Following on from the success of “Big Boys”, the latest new work from Tom Foreman is “Swell” – a climate-conscious drama based on real events which follows siblings in a town decommissioned due to rising sea levels. The play runs at The Lion and Unicorn Theatre from 8-12 February, so I caught up with Tom (who is both writer and director) to see what awaits audiences this week…
Swell looks at the human cost of climate change – perhaps one of the more overlooked elements in terms of land being abandoned despite it being populated by communities. What drew you to this story?
I happened upon this story on Twitter by chance during the first lockdown. For those who don’t know, Swell is based on the real events of Fairbourne in Wales, where in 2014 residents found out via the evening news that their town was set to be ‘decommissioned’ by 2054 and returned to the sea. The reason given was that with predicted sea level rise, the risk to the town would be unmanageable, and the restoration of a tidal salt marsh to the area would help to buffer against future flooding on in-land areas.
What drew me to it especially was the human implications of it all: the hundreds of homes, businesses, future plans and memories suddenly pulled out from under their feet. What became quite clear to me too is the precedent it sets, and that what first appears to be a significant but localised sacrifice will surely soon become a familiar tragedy repeated over and over across our coastal borders. So for me, the heart of this story is the residents themselves, and the butterfly effect that climate change is having on everyday lives.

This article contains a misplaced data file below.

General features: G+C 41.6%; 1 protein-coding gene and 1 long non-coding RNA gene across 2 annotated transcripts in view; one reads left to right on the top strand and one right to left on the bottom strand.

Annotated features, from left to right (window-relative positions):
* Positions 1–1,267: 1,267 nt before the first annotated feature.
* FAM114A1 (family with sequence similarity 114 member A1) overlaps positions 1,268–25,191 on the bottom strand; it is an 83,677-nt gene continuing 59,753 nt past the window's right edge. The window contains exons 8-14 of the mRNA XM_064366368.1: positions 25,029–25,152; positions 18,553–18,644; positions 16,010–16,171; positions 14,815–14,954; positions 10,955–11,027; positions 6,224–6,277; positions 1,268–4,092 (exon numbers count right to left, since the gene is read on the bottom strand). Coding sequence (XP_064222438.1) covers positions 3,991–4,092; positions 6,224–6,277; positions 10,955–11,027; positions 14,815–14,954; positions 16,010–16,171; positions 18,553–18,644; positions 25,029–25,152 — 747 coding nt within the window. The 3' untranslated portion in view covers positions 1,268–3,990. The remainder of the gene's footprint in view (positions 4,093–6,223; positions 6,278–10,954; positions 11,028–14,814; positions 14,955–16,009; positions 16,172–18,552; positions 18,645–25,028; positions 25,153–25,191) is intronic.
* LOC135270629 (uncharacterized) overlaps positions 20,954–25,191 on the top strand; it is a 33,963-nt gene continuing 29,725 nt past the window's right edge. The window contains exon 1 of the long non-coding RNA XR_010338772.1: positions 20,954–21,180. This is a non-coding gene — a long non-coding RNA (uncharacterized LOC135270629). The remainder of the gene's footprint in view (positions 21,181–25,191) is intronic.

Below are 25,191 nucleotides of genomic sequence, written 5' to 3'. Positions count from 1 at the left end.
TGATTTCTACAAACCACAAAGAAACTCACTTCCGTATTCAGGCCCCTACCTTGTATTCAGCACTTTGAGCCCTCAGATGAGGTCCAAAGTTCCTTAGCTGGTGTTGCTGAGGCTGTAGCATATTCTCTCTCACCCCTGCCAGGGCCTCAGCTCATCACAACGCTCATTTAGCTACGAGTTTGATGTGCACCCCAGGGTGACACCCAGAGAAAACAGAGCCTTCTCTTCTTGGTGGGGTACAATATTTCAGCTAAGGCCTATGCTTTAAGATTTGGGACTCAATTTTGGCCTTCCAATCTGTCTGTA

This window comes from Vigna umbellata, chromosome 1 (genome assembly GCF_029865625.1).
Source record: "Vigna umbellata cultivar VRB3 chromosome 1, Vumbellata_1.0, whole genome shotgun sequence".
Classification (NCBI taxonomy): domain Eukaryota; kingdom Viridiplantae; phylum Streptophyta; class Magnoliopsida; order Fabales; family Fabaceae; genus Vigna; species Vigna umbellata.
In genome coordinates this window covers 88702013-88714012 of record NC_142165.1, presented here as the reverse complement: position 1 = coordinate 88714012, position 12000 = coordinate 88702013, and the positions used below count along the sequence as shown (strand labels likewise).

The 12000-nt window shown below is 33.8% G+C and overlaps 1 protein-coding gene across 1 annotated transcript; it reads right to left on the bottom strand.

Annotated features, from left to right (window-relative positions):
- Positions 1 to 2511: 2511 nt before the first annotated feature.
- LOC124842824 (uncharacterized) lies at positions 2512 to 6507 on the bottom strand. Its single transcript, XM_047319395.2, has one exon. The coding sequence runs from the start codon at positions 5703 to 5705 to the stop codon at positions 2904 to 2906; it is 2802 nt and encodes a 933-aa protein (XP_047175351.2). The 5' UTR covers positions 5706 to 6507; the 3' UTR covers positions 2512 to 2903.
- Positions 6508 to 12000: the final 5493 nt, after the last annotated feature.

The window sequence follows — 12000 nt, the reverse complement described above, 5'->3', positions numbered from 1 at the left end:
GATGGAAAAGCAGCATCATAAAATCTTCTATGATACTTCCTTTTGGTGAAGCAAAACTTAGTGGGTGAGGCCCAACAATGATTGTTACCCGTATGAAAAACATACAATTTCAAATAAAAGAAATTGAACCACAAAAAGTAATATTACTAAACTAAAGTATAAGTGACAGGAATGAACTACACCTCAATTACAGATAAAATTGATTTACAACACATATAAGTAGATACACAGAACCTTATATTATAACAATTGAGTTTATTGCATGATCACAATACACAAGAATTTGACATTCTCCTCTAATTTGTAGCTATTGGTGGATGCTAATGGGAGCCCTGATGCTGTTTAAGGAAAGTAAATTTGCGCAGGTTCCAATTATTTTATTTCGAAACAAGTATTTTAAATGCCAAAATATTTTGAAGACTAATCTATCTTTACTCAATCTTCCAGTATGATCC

Tell me a little bit about the process behind this work – was it quite research-heavy in terms of subject matter?
Absolutely. I would’ve loved to have visited Fairbourne in the development stage, but Covid restrictions at the time meant that that was impossible. Fortunately however, at the time my second-year exams at university had been cancelled and I suddenly found myself with a huge amount of free time. I used it researching as much as I possibly could about Fairbourne and coastal management. Half my family are from Whitstable in Kent too, and so I also found myself really drawn into researching coastal communities in general, re-connecting somewhat with that heritage.